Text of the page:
I always thought Dickie Scruggs was pretty smart, but this alleged scheme was stupid, petty and cheap.
This alleged scheme came in a case called Jones v. Scruggs, in Lafayette County Circuit Court. The plaintiff is the Jones, Funderburg firm identified above as formerly part of the Scruggs Katrina Group. That firm sued Scruggs and other members of the Scruggs Katrina Group in March over how to divide the $26.5 million in attorney fees that came from a January 2007 settlement with State Farm of 640 policyholder claims where homes were eradicated by Katrina. Here’s a news story from earlier this year on the lawsuit.
One of the amazing things about yesterday’s indictment (click here to read a pdf of it) is that it says the alleged bribes weren’t even offered to obtain a favorable final decision in the Jones case. Instead, the bribes were only to get the judge, Henry Lackey, to issue an order forcing the Jones firm to arbitrate its claims rather than have them decided in court (and presumably before a jury). Perhaps the alleged conspiracy also included a Phase II, where the arbitrators would have been bribed as well, I don’t know.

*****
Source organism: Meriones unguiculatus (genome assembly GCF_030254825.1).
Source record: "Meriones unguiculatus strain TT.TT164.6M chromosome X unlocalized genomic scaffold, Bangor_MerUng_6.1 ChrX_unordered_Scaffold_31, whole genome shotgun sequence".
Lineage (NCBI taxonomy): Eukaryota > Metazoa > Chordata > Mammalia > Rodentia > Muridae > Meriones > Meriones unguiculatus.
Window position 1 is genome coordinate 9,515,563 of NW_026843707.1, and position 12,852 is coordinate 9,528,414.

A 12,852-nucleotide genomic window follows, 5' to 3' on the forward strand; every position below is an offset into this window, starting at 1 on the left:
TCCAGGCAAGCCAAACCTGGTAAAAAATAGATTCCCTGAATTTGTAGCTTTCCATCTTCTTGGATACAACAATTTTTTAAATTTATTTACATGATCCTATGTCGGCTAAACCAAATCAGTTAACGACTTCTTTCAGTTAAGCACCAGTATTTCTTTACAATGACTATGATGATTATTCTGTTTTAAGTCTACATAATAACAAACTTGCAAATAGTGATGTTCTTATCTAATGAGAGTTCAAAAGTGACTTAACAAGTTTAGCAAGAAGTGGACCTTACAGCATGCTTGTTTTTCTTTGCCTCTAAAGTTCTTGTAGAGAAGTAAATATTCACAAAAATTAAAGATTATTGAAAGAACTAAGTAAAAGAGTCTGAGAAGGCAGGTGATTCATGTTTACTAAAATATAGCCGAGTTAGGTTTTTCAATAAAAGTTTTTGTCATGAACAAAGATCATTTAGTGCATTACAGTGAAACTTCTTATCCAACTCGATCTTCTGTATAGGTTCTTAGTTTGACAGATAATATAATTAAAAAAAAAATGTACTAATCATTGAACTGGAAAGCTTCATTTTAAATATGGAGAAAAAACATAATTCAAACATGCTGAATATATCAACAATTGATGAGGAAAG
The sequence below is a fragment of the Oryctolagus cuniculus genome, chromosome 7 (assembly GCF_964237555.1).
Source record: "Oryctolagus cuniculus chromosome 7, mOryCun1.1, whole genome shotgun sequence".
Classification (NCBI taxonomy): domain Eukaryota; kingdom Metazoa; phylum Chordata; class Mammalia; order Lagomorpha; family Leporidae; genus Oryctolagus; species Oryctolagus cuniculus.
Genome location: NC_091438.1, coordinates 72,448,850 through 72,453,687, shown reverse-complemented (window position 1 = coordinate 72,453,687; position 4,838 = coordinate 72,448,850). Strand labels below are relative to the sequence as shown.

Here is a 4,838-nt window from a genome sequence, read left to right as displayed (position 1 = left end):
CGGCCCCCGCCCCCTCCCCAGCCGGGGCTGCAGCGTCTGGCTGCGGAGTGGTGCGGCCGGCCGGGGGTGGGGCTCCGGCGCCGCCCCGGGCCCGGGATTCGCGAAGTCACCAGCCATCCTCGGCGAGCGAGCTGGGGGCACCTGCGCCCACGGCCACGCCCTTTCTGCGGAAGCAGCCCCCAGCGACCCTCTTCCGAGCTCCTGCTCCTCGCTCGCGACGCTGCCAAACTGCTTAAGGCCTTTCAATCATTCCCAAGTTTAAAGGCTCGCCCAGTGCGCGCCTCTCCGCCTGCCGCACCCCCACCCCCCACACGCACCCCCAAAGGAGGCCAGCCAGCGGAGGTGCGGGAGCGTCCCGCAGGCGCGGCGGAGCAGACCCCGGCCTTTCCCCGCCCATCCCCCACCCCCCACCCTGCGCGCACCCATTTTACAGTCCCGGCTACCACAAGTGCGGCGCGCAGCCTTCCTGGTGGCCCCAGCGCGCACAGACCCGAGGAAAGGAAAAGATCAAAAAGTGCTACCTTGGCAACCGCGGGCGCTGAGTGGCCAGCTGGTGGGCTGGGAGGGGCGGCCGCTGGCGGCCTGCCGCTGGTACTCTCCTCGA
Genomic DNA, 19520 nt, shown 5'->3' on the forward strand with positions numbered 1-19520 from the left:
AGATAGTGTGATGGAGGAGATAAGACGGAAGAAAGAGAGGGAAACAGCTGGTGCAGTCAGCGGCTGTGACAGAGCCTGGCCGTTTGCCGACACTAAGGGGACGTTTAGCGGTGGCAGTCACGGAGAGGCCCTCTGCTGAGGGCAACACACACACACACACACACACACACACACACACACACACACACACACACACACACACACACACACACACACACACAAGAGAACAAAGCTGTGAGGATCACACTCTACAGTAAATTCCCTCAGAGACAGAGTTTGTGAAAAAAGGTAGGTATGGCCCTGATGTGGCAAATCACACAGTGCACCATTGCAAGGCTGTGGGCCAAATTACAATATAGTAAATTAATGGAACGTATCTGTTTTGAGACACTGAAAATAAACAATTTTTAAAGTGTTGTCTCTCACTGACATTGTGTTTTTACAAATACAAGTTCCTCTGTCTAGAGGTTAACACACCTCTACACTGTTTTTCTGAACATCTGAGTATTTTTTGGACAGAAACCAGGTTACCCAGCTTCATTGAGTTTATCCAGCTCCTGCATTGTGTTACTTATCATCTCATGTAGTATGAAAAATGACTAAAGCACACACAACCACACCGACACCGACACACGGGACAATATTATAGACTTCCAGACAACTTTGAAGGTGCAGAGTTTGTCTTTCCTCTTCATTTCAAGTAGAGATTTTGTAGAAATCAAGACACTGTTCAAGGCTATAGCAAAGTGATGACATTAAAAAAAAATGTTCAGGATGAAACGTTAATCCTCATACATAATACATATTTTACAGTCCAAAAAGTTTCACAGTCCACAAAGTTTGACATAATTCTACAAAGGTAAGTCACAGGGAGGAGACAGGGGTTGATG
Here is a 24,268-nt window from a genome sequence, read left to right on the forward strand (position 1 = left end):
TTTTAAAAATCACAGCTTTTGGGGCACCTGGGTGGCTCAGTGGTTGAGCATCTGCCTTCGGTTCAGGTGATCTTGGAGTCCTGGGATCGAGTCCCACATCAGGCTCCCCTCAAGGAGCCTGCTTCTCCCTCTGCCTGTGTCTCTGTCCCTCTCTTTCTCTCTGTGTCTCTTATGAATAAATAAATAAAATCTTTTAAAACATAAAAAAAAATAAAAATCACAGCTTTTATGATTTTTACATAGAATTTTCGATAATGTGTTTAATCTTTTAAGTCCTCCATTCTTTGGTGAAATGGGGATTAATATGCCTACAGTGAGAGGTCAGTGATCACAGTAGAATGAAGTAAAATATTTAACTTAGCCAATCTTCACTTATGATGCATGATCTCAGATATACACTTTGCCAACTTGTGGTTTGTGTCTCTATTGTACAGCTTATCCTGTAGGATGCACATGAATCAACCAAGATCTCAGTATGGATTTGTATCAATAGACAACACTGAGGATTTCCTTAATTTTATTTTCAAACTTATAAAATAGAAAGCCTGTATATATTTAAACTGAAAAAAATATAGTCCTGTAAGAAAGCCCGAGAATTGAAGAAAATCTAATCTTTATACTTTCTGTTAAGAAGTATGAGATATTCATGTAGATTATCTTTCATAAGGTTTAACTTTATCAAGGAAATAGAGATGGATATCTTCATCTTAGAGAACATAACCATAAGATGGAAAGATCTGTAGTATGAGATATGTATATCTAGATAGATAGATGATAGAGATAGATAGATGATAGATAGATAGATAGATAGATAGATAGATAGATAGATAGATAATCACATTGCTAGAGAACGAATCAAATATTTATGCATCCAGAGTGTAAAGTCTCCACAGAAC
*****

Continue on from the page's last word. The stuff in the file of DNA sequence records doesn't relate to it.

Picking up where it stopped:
I also thought the amount of the bribe, $50,000, was pretty small considering there was a lot of money at stake in the lawsuit — perhaps since the order compelling arbitration would merely be an intermediate step, it was evaluated as only worth $50,000. Maybe the big money had to be saved to bribe the arbitrators, and care had to be taken so that bribes didn’t eat up all the profit and thus defeat the reason for the bribes. Some quick calculations on future bribery costs: one might suppose some savings could be obtained if a single arbitrator were used rather than a panel, but as we will see, this is not necessarily so. Even if a three-person arbitration panel were used, only two of the arbitrators would need to be bribed, amounting to a 33 percent off sales price on bribes. Realistically, on many three-person panels, you select one, the opponent selects another, and those two select the third. So you figure your arbitrator will vote for you, theirs will vote against you, and when this is understood, all you really need to do is bribe the third, for a 67 percent off savings. Of course, some care must be taken so your arbitrator doesn’t learn of the bribe, or he will want to be cut in as well. But my point is that bribing a three-person panel could be as cost-effective as bribing a single arbitrator. So in light of this, one might expect more alleged bribe money would have available to be offered to Judge Lackey.